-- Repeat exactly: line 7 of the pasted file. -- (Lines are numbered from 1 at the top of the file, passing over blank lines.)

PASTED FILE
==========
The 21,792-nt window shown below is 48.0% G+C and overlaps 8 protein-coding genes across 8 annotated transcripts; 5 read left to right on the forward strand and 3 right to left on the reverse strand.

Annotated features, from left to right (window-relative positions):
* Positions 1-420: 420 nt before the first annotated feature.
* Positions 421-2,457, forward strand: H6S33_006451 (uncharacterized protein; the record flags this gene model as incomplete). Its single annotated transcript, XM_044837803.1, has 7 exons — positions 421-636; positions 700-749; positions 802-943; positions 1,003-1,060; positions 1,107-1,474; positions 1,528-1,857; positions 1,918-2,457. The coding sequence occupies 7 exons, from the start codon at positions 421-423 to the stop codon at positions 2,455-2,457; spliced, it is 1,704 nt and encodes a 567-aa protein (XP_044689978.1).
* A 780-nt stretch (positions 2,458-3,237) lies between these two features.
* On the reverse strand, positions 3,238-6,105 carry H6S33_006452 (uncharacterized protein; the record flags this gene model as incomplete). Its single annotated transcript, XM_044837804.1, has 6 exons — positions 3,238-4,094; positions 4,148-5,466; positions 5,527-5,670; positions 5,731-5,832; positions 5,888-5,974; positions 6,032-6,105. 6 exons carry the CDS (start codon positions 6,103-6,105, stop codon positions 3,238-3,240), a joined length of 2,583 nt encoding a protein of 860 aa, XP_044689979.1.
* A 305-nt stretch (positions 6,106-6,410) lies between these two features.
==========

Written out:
* A 305-nt stretch (positions 6,106-6,410) lies between these two features.